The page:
Volunteer program helps protect monk seals

HA’ENA — Resident volunteers played a big role in the rescue last week of a

Hawaiian monk seal that hauled in on Ha’ena Beach with a large fish hook

embedded at the base of her tongue.

A volunteer with the Kaua’i Monk Seals

Watch program spotted the endangered animal on the beach on April 20, closed

off the area and kept the seal from being frightened away before biologists

removed the hook the next day.

“The volunteers were diligent in setting up

the boundaries, and through public education, they were able to foster a mood

of support,” said Dr. Melissa Shaw, a Kilauea-based veterinarian who helped

found the program.

The program, established three years ago, supports the

federal government to protect the seal, a highly endangered species with an

estimated population of 1,300 to 1,400 animals.

Most Hawaiian Monk Seals

live in the Northwest Hawaiian Islands, but a small number live in the main

Hawaiian Islands.

On a regular basis, program volunteers check out beaches

throughout Kaua’i to make sure seals that haul up on beaches are not bothered.

Adequate rest allows the seals to stay healthy and procreate.

The thrust of

the monk seal watch program is to sustain and enhance the seal population and

to protect its habitat.

The idea for the program came about after Shaw

made a presentation to county water safety officers on the biology and history

of the animal.

The water safety officers said they had difficulty balancing

two jobs-watching out for the safety of beachgoers and seals that came to rest

on Kaua’i beaches, Shaw said.

She proposed using volunteers, and

brainstormed that idea with Don Heacock, a state wildlife biologist based on

Kaua’i, and Jean Souza, the Kaua’i representative with the Hawaiian Islands

Humpback Whale National Marine Sanctuary.

Today, the program boasts 30

volunteers, who have been schooled on the special needs of the monk

seal.

The volunteers attended meetings to learn about the biology and

natural history the animal, Shaw said. Once they are armed with enough

information, they’re sent out in the field.

More volunteers are needed.

Anyone interested is invited to attend a meeting at 3 p.m. on Sunday at the

Kilauea Lighthouse.

The volunteers are primarily tasked with helping seals

that land on beaches remain happy and healthy.

Volunteers set up boundaries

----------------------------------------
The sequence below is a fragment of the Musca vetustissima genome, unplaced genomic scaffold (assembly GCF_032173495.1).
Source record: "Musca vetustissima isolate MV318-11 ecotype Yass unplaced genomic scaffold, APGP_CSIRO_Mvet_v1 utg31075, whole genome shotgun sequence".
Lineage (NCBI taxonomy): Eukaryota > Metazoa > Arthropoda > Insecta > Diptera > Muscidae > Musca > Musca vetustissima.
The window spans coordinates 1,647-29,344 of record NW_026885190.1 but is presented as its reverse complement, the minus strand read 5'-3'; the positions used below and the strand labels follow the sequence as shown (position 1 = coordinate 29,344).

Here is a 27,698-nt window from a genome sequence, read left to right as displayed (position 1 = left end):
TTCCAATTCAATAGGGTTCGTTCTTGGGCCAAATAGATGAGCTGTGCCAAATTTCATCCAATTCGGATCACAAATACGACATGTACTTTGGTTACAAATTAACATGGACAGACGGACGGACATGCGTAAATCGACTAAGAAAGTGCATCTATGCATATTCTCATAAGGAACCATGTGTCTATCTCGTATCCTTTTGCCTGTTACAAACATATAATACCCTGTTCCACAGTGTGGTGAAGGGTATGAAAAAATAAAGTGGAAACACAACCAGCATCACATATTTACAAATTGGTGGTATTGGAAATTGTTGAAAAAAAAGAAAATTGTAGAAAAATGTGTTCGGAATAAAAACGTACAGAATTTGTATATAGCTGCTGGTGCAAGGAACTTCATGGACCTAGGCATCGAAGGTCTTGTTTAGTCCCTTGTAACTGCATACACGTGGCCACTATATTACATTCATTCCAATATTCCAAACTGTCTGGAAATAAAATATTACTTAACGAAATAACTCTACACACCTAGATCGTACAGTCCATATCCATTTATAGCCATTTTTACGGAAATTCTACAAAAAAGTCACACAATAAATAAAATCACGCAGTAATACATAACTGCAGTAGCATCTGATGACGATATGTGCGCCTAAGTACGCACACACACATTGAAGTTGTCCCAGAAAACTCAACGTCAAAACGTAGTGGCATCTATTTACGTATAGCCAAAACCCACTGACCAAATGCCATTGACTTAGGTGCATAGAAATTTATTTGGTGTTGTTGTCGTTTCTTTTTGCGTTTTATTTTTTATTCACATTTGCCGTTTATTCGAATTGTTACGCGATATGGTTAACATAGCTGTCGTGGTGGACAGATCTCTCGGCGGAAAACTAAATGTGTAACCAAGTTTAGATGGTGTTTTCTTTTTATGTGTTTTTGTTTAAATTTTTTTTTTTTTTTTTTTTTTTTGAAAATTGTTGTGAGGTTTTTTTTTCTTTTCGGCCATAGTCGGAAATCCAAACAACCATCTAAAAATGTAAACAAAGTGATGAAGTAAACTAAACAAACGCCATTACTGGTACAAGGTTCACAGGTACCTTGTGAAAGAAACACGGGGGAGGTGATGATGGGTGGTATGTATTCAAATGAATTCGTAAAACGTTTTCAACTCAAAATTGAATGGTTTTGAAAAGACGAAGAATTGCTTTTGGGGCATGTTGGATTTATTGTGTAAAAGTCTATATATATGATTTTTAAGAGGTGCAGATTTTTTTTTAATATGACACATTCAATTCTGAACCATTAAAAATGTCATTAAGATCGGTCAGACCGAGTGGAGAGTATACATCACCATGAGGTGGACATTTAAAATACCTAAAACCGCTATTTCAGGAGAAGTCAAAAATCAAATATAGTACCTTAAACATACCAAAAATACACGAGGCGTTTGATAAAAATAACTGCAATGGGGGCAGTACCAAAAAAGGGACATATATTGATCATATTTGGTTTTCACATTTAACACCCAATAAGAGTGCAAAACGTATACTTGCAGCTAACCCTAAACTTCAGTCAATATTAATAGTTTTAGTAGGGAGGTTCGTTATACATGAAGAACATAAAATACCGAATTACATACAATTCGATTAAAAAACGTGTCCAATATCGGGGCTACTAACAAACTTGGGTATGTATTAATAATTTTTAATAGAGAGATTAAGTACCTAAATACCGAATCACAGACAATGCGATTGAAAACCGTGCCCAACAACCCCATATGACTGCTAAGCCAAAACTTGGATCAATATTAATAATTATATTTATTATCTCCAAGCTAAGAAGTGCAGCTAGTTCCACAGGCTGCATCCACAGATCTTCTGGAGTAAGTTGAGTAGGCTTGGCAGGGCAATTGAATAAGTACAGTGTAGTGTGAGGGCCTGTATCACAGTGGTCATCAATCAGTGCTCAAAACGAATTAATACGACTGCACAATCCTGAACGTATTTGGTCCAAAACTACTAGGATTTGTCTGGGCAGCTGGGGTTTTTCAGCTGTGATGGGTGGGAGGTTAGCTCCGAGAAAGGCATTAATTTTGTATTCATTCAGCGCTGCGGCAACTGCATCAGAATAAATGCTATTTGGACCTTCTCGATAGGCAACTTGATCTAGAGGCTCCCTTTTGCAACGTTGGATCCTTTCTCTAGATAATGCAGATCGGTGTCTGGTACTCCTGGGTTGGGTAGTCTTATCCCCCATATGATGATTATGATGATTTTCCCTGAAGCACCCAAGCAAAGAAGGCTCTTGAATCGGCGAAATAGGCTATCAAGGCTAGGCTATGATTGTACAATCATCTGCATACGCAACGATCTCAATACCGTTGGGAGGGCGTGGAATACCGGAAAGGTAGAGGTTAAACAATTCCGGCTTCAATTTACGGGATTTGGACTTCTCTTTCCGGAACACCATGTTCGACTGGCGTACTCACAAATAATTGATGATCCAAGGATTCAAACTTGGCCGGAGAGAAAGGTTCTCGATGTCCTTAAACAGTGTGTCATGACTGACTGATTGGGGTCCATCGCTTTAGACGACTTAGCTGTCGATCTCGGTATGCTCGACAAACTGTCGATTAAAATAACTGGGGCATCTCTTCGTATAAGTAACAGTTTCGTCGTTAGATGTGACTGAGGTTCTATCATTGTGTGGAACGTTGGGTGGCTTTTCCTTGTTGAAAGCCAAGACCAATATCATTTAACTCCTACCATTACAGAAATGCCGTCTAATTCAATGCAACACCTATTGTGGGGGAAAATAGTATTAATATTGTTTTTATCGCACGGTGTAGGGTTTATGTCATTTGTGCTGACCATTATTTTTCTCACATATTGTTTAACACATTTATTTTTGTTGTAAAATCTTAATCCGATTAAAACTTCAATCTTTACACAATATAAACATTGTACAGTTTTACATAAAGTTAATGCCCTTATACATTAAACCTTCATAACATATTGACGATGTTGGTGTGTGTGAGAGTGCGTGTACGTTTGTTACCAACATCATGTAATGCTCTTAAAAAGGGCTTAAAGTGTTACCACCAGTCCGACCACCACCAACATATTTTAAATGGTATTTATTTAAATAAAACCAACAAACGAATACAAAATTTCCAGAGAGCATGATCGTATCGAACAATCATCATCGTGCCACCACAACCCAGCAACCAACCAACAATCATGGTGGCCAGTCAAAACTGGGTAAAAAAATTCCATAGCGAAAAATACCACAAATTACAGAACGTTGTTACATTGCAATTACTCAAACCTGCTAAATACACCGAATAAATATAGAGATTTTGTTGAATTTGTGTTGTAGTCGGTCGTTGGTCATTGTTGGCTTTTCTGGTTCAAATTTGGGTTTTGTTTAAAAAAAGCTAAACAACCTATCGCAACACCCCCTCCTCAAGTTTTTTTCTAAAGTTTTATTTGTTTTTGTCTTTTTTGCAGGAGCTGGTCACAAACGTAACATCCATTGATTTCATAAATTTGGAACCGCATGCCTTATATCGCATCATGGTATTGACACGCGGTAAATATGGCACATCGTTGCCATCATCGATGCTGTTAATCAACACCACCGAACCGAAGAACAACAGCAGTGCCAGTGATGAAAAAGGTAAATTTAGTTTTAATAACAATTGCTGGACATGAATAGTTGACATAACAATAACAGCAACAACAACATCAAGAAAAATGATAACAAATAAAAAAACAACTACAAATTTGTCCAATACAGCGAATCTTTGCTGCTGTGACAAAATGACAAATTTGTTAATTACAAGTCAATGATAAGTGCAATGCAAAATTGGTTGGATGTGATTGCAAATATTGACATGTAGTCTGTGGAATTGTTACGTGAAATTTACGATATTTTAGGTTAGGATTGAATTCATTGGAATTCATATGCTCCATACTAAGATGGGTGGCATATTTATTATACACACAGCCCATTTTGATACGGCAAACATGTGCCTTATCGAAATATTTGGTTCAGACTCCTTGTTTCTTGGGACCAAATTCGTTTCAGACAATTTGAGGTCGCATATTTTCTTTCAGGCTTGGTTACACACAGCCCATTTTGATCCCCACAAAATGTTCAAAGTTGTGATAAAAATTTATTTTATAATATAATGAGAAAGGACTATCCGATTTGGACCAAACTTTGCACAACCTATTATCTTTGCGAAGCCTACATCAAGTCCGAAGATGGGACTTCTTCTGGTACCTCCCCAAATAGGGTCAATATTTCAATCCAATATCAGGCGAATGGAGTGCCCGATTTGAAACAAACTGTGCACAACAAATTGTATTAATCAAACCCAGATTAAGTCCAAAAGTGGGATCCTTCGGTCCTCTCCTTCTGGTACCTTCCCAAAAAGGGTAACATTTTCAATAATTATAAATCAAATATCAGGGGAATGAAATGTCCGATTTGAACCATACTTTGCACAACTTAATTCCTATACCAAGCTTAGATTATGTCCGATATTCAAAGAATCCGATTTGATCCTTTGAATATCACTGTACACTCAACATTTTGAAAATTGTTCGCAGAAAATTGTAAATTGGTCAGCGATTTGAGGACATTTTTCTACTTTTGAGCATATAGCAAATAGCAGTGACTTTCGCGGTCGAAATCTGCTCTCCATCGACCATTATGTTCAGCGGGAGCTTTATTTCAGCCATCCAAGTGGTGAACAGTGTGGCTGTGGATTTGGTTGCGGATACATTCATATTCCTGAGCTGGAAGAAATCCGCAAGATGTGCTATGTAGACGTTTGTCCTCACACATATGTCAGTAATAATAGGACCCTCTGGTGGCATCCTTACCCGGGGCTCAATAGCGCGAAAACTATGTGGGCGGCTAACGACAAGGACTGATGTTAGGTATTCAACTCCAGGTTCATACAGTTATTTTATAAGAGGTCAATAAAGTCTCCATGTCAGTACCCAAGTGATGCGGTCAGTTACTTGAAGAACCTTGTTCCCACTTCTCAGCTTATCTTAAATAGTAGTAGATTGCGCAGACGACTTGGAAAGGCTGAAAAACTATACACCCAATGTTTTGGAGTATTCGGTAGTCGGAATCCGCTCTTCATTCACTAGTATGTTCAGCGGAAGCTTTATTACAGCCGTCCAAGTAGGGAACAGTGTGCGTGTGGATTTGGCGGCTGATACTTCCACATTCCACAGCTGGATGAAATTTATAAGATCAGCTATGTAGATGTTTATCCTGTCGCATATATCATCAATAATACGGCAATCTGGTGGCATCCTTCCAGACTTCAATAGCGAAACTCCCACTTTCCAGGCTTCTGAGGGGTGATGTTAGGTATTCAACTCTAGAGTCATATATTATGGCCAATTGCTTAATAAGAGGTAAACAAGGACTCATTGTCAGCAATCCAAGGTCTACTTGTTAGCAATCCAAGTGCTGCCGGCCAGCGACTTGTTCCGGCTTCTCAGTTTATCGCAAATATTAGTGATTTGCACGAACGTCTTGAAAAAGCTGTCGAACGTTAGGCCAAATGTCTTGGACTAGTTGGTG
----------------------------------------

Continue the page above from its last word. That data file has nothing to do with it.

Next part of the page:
around the seal to protect them from being disturbed, Shaw said.

They

also educate beachgoers, visitors and locals on the life and biology of the

seal. By doing so, they would “have an appreciation for the seal’s presence and

respect its needs for rest,” she said.

Why is rest important for the

seals?

They spend 70 percent of their time in water, swimming and foraging

for food, Shaw said. If they can’t find a quiet beach on which to rest, it

could spell their doom.

“They can become sick and become more easily preyed

upon by sharks, because they are tired,” she said.

The Kaua’i program is

timely, Shaw said.

For reasons so far unexplained, the seal population on

the French Frigate Shoals has declined dramatically in recent years, a trend

that is being investigated by the National Marine Fisheries

Service.

Theories to explain the decline range from lack of food to

entanglement of seals in marine debris, Shaw said. Despite the problems, the

feeling among scientists is that the seal population remains stable.

More

seals appear to be hauling up on Kaua’i than on other Hawaiian islands, Shaw

said. “It could mean that there are pups being born here,” she said. “They

moved here and they are surviving better.”

Seals are territorial by nature

and stay close to the island that they were born on, she said.

A decade

ago, seals hauled up on remote beaches along the Na Pali Coast. They can now be

found at beaches, including those used by humans, in Po’ipu, Salt Pond and

Ha’ena.

Although some of the beaches might be busy with human activity, the

seals don’t seem to mind and land because they have found the beaches to be a

safe refuge, she said.

Shaw said she likes to think the program contributed

to the trend.

The seal watch program operates under the auspices of the

state Department of Land and Natural Resources and is supported by the National

Marine Fisheries Service, the U.S. Fish and Wildlife Service, the Hawaiian

Islands Humpback Whale National Marine Sanctuary, the Kaua’i County Water

Safety Division and residents.

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